The next few years will see voice automation take over many aspects of our lives. Although voice won’t change everything, it will be part of a movement that heralds a new way to think about our relationship with devices, screens, our data and interactions.
We will become more task-specific and less program-oriented. We will think less about items and more about the collective experience of the device ecosystem they are part of. We will enjoy the experiences they make possible, not the specifications they celebrate.
In the new world I hope we relinquish our role from the slaves we are today to be being back in control.
Voice won’t kill anything
The standard way that technology arrives is to augment more than replace. TV didn’t kill the radio. VHS and then streamed movies didn’t kill the cinema. The microwave didn’t destroy the cooker.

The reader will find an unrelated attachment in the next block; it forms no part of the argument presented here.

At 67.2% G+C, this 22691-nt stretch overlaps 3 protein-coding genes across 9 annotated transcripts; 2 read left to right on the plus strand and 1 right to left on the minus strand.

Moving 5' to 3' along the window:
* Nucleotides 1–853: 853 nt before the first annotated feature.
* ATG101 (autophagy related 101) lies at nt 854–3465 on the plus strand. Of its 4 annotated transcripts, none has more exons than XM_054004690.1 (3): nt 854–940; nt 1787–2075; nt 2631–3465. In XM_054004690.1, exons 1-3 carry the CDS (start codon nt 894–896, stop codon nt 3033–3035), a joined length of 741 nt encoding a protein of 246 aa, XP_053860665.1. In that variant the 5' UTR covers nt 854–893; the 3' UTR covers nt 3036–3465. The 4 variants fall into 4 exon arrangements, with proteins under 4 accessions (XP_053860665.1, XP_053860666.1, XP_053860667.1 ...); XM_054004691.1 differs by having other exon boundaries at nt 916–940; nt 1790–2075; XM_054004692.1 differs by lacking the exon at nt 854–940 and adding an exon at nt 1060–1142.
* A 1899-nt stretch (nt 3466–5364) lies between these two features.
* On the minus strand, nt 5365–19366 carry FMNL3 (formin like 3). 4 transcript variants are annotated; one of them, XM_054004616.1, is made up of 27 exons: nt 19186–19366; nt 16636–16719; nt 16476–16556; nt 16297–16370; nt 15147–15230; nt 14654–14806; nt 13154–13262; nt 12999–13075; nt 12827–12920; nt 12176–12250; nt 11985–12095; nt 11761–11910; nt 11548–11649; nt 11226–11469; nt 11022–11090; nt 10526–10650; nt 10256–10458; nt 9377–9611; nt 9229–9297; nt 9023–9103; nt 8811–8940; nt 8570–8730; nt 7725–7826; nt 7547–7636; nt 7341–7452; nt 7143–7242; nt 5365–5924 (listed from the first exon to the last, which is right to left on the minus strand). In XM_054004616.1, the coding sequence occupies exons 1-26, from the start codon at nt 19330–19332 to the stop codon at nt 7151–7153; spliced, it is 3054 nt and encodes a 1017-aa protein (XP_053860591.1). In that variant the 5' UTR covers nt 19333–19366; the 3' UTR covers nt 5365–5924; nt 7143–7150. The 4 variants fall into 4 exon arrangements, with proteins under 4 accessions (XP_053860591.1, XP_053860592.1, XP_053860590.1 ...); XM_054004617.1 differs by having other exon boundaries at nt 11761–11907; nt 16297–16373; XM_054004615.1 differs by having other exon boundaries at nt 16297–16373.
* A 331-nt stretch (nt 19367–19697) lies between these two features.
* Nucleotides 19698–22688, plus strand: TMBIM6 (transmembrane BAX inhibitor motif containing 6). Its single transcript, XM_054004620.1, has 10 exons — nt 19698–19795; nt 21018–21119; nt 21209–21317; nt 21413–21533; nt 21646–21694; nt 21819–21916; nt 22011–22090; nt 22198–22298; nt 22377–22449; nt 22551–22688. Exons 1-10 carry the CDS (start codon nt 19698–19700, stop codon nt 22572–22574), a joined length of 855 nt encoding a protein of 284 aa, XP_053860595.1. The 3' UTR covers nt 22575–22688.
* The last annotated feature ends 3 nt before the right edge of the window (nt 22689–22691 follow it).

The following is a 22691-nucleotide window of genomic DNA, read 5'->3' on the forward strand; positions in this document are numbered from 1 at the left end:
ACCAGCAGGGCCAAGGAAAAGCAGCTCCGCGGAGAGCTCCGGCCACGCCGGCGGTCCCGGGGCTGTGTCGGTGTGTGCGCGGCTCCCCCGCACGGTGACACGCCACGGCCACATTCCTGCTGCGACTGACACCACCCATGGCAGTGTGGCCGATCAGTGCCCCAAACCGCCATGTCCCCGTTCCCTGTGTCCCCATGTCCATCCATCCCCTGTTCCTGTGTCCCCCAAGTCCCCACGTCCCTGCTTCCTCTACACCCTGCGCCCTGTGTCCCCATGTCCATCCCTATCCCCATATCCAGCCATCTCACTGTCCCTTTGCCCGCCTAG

Voice more than anything else is a way for people to get outputs from and give inputs into machines; it is a type of user interface. With UI design we’ve had the era of punch cards in the 1940s, keyboards from the 1960s, the computer mouse from the 1970s and the touchscreen from the 2000s.
All four of these mechanisms are around today and, with the exception of the punch card, we freely move between all input types based on context. Touchscreens are terrible in cars and on gym equipment, but they are great at making tactile applications. Computer mice are great to point and click. Each input does very different things brilliantly and badly. We have learned to know what is the best use for each.
Voice will not kill brands, it won’t hurt keyboard sales or touchscreen devices — it will become an additional way to do stuff; it is incremental, not cannibalistic.